Social Security Disability Facts

Ever wondered about Social Security Disability and how it works? Here are a few simple facts that can help you determine whether you might be eligible for Social Security Disability.

You can actually work and be considered disabled, but you will only be found disabled if your condition prevents you from being able to work and earn at least a certain minimum amount each month (this amount is known as substantial gainful activity). If you cannot work and earn at least this amount per month (and that's before taxes), then you may possibly be considered disabled.

Additionally, the Social Security Disability definition of disability infers that you are only qualified as disabled if your disability may possibly result in death and it must be expected to last at least one year if it has not already.

Social Security Disability is not instant. How long does it take? It can easily take at least three to six months to receive a decision about your claim after you file an application. In the meantime, hopefully you have a savings account and investments to help cover the costs of sustaining yourself.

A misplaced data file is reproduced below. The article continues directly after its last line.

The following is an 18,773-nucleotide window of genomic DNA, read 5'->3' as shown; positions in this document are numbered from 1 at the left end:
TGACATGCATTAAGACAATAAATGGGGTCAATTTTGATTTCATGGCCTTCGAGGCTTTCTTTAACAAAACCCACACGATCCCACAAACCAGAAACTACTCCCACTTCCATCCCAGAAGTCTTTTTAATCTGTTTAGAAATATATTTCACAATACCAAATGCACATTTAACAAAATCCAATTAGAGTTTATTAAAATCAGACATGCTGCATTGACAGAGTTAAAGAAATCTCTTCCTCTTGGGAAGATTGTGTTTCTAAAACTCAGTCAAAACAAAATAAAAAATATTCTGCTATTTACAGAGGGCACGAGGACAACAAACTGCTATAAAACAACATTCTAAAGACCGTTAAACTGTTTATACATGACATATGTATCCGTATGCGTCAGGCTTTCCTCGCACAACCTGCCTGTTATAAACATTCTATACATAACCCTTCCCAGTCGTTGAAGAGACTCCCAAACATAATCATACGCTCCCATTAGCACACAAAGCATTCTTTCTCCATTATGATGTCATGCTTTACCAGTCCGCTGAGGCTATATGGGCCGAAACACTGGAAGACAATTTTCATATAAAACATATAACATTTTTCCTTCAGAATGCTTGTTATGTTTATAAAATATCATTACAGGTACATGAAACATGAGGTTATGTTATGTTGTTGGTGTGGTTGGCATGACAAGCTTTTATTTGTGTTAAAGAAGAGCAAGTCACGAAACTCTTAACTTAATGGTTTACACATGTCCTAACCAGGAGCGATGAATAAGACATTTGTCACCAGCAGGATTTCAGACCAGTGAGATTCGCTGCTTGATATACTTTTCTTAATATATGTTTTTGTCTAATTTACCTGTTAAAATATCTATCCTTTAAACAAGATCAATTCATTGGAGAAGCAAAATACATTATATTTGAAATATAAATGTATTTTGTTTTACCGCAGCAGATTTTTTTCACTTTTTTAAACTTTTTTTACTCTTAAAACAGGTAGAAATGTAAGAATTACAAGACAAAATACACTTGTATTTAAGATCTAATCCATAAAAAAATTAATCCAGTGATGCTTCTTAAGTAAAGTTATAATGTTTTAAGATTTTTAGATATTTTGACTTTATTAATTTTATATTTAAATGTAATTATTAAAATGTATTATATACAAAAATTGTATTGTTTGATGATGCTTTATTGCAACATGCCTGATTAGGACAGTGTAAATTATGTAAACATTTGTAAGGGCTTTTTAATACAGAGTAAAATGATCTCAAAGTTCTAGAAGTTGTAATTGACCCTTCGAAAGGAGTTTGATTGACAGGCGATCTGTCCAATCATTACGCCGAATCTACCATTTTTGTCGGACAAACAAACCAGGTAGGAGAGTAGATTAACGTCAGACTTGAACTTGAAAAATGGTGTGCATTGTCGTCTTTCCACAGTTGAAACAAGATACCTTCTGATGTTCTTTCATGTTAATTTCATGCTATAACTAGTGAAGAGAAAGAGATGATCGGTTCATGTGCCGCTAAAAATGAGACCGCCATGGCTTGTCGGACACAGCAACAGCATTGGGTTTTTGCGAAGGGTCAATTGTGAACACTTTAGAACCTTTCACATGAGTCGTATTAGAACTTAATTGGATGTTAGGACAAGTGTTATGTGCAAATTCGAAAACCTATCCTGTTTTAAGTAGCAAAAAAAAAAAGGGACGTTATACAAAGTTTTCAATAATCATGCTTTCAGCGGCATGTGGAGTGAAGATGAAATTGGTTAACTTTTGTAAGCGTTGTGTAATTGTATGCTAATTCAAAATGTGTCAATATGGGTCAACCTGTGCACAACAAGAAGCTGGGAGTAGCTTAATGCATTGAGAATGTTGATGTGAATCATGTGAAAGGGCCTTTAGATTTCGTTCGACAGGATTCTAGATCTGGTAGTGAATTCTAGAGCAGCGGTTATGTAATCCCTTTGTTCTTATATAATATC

Other important things to know

Social Security Disability does not pay for partial disability or short term disability; it only pays for total disability, as outlined above. Why is this? Probably because insurance and worker's compensation are expected to cover short-term disabilities.

If you get approved for Social Security Disability, the amount of monies you may receive are dependent upon your Social Security earnings in record. The amount you may receive is not dependent upon your current wages or your current job, but on work done in jobs covered by Social Security. In other words, if you have paid into the system and earned enough quarters of coverage, then you may be eligible to receive Social Security Disability provided you meet the medical eligibility requirements of the program.

About the Author: Tim Moore is a former Social Security Disability Examiner in North Carolina, has been interviewed by the NY Times and the LA Times on the disability system, and is an Accredited Disability Representative (ADR) in North Carolina. For assistance on a disability application or Appeal in NC, click here.

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